HOMEWORTH, OH - NOVEMBER 08: A voter at the Homeworth Fire Depacasts her ballot on an open table in at the Homeworth Fire Department on November 8, 2016 in Homeworth, Ohio. This year, roughly 200 million Americans have registered to vote in this years general election. (Photo by Ty Wright/Getty Images)

The top-secret National Security Agency document, which was provided anonymously to The Intercept and independently authenticated, analyzes intelligence very recently acquired by the agency about a months-long Russian intelligence cyber effort against elements of the U.S. election and voting infrastructure. The report, dated May 5, 2017, is the most detailed U.S. government account of Russian interference in the election that has yet come to light.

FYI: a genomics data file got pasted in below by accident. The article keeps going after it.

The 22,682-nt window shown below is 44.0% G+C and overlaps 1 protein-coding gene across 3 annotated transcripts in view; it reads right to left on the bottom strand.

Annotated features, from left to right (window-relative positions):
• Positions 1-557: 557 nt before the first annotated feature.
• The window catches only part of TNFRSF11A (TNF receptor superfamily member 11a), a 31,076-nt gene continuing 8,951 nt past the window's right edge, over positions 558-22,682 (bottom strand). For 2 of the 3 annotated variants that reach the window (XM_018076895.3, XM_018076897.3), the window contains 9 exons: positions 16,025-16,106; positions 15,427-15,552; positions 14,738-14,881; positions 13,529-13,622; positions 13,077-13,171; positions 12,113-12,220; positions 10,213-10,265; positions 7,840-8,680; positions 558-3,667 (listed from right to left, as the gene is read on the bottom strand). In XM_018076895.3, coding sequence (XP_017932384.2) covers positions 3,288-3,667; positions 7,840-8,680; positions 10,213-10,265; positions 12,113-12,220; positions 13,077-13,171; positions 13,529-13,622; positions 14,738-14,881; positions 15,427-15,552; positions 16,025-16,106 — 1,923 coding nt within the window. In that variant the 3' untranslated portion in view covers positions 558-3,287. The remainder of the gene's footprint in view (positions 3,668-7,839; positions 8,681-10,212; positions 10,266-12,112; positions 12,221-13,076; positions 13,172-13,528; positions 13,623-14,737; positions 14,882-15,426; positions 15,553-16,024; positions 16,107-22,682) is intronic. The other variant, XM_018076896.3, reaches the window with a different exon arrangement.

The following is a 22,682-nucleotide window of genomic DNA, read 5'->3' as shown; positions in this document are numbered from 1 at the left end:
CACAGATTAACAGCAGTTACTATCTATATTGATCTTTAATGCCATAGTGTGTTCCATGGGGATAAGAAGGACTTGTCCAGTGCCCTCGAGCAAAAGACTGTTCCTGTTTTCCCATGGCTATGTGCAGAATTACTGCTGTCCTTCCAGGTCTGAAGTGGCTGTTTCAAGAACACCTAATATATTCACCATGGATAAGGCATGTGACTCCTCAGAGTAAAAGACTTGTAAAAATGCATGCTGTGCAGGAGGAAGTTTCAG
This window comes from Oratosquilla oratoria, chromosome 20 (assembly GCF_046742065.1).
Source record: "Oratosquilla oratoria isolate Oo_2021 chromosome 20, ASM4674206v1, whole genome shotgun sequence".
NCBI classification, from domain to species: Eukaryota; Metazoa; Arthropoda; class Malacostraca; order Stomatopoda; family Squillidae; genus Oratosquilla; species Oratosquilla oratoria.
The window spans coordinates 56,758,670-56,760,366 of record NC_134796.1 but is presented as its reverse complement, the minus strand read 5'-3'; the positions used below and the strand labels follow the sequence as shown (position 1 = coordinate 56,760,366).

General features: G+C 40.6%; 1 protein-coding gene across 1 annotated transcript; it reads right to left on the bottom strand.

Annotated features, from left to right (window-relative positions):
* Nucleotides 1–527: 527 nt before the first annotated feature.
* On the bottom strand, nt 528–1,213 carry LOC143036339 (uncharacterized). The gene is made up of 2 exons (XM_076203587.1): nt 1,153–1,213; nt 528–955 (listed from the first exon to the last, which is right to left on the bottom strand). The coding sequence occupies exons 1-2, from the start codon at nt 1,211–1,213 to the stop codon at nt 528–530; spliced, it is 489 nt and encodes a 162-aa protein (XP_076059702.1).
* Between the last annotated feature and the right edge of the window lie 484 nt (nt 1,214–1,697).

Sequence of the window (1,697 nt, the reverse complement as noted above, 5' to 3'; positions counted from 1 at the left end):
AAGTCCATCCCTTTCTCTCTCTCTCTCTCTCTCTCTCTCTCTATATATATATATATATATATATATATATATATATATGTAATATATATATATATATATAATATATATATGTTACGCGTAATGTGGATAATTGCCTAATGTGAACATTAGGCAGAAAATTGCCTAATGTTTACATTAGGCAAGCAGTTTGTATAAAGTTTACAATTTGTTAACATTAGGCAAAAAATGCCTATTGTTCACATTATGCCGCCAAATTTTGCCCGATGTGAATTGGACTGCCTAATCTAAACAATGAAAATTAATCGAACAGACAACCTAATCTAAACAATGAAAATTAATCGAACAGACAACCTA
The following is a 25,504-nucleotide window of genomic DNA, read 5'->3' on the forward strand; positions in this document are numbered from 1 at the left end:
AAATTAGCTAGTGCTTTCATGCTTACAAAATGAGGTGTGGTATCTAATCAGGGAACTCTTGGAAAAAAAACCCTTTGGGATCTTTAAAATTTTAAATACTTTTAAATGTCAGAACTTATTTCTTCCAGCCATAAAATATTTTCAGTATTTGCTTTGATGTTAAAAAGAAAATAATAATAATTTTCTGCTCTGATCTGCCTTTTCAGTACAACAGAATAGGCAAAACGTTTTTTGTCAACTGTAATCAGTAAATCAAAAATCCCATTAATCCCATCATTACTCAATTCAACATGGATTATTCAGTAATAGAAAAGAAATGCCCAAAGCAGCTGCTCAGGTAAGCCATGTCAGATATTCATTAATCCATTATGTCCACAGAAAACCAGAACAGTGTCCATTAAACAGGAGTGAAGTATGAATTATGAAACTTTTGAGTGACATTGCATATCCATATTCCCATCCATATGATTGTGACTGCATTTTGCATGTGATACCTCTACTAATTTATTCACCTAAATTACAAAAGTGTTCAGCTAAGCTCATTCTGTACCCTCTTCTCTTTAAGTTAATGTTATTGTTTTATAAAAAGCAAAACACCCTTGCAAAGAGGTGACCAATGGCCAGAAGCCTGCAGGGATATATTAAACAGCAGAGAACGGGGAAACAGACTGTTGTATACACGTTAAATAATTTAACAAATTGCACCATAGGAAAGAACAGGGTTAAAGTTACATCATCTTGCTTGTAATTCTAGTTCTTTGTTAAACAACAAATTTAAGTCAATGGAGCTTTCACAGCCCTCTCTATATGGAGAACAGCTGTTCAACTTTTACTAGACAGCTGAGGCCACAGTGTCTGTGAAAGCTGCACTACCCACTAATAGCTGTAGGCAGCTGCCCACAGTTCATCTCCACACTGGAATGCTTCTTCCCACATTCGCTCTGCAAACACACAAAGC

The report indicates that Russian hacking may have penetrated further into U.S. voting systems than was previously understood. It states unequivocally in its summary statement that it was Russian military intelligence, specifically the Russian General Staff Main Intelligence Directorate, or GRU, that conducted the cyber attacks described in the document:
This NSA summary judgment is sharply at odds with Russian President Vladimir Putin’s denial last week that Russia had interfered in foreign elections: “We never engaged in that on a state level, and have no intention of doing so.” Putin, …
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